While a recent Gallup poll revealed that a majority of Americans support legalizing marijuana, and Ron Paul -- a proponent -- has run well in the early GOP presidential primaries, most mainstream politicians still refuse to touch the subject, and many journalists continue to refer to legalization as a "radical" position.
It's no wonder. The loudest voices for reform usually come from the political margins: the "hippie" Far Left and the libertarian Far Right. And while emanating from different directions, the two extremes share a similar credo: An out-of-control government has no business telling me what I can ingest.
A politically-influential cross-section of Americans, however, disagree. Many associate pot advocacy with the "anything goes" counter-culture of the 1970s that they blame for the decline of personal responsibility. Others worry that the logical extension of the philosophy could lead to legalizing "harder" drugs, prostitution, even polygamy. All of them -- liberals, moderates, and conservatives -- believe that there must be some moral standards established to guide public policy.
I'm part of that moral majority. But unlike Jerry Falwell's version, my values system is based on the multi-religious mandate to "love your neighbor as yourself." I've even written a book, The Compassionate Community, which applies Bible lessons and other religions' texts to advocate for progressive policies that promote the common good.
And I've recently concluded that these same enduring moral values compel me to support legalizing marijuana.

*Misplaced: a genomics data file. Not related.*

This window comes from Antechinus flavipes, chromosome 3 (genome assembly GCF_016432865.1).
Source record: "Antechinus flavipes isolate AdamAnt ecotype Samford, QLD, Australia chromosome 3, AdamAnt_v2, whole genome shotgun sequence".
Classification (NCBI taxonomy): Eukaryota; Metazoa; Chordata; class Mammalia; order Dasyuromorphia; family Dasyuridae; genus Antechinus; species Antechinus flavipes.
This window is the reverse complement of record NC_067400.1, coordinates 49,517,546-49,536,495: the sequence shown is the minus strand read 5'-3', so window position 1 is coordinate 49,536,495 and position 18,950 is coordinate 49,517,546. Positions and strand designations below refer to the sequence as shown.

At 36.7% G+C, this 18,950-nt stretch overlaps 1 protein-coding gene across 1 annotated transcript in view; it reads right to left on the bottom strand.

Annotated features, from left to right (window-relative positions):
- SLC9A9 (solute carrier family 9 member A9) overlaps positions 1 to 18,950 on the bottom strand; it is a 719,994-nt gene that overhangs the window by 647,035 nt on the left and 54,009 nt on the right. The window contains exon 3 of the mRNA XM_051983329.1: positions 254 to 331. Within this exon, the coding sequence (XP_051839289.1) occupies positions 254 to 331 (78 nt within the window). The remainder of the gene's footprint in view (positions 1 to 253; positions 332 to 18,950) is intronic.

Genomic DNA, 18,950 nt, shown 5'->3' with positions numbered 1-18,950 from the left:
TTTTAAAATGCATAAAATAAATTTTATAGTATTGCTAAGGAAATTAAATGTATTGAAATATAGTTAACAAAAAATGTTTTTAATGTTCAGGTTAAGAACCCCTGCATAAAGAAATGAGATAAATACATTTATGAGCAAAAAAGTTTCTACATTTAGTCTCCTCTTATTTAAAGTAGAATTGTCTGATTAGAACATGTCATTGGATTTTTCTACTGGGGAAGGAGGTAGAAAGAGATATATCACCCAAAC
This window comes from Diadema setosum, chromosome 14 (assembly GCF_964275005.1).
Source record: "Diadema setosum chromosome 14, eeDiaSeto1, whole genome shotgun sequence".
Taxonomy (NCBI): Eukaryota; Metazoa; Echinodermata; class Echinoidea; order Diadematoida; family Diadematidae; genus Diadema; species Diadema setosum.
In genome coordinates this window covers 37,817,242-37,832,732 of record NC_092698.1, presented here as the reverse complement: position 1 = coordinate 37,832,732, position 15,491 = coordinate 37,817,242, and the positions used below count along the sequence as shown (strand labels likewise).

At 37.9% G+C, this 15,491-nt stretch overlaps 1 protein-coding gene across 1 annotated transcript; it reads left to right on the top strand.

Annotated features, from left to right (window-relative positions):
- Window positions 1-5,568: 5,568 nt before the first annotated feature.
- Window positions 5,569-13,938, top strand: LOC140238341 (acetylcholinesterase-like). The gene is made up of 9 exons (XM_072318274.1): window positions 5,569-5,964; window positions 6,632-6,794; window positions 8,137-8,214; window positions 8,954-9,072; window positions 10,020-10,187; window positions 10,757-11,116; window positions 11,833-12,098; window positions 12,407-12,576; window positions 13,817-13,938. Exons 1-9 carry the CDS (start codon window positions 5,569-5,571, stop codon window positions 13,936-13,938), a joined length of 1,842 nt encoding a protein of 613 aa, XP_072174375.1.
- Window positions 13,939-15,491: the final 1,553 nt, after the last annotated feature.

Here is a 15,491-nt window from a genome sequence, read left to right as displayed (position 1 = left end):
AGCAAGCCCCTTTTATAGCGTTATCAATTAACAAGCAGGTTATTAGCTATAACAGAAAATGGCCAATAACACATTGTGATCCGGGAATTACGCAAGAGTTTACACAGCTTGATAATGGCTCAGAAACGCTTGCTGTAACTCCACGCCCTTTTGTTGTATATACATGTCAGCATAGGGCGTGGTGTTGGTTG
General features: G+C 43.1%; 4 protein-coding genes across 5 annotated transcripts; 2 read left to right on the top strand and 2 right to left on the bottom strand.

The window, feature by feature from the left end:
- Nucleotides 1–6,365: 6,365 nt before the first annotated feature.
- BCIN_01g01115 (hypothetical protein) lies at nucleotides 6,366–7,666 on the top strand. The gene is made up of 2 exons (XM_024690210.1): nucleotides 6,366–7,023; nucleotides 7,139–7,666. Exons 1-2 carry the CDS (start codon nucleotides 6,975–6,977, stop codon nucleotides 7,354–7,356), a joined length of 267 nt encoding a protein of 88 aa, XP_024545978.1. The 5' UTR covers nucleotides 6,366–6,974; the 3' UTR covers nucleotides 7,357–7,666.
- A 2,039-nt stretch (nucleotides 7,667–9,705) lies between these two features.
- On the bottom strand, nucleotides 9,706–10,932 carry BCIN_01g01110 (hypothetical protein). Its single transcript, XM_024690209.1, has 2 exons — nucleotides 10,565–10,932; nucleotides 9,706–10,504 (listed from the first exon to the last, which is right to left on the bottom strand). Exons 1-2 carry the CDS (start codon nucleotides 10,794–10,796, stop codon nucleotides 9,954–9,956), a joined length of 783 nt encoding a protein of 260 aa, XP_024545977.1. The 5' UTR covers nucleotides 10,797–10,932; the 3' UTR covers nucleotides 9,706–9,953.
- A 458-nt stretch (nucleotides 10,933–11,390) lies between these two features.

I'm not your typical pro-pot advocate. Like Bill Clinton, I've never inhaled; but unlike the former president -- indeed, unlike most of my Gen X cohorts -- I've never even handled a joint. Since I lost my chain-smoking grandmother to cancer at an impressionable age, the thought of sucking any kind of smoke into my lungs thoroughly disgusts me.
So when I served in public office -- I'm the former State Treasurer of Kentucky -- it was easy for me to represent my conservative constituents and oppose legalizing cannabis.
But leaving the arena last year and becoming a recovering politician freed me of my electoral blinders, and allowed me to take a more critical look at the underlying issues. And as I summarize below, I've concluded that legalizing cannabis would enable our government, as well as our society, to better reflect universally-shared moral values, such as compassion toward the sick, justice in our legal system, and economic opportunity for all.
Despite this week's news of a new peer-reviewed study that suggests that casual marijuana use can have beneficial health effects without the adverse lung damage that tobacco wreaks, like any drug, cannabis -- particularly when used heavily -- might pose long-term health complications. However, there is a clear consensus around the following: (1) Cannabis is not as addictive as alcohol, tobacco or certainly "harder" drugs like cocaine and heroin; (2) Marijuana is much less physically debilitating than "harder" drugs, as well as many legally-prescribed synthetic painkillers; (3) Deaths from a marijuana overdose are extraordinarily rare; and (4) There's a significant and growing amount of evidence that cannabis helps relieve symptoms of many serious medical conditions -- including cancer, glaucoma, and AIDS -- and can be a better alternative to narcotic painkillers.
Given the balance of equities, 16 states and the District of Columbia have chosen the compassionate route and legalized marijuana for medicinal purposes. Unfortunately, this half-measure has created an unexpected set of complications. State legislatures and public health advocates are up in arms with stories about doctors who abuse their authority and "patients" who game the system. And federal laws that conflict with the states can place physicians in difficult legal positions. That's why the California Medical Association recently urged their state to move toward full legalization. They understand that relieving the anguish of their sickest patients -- those among "the least of us" -- is a moral imperative.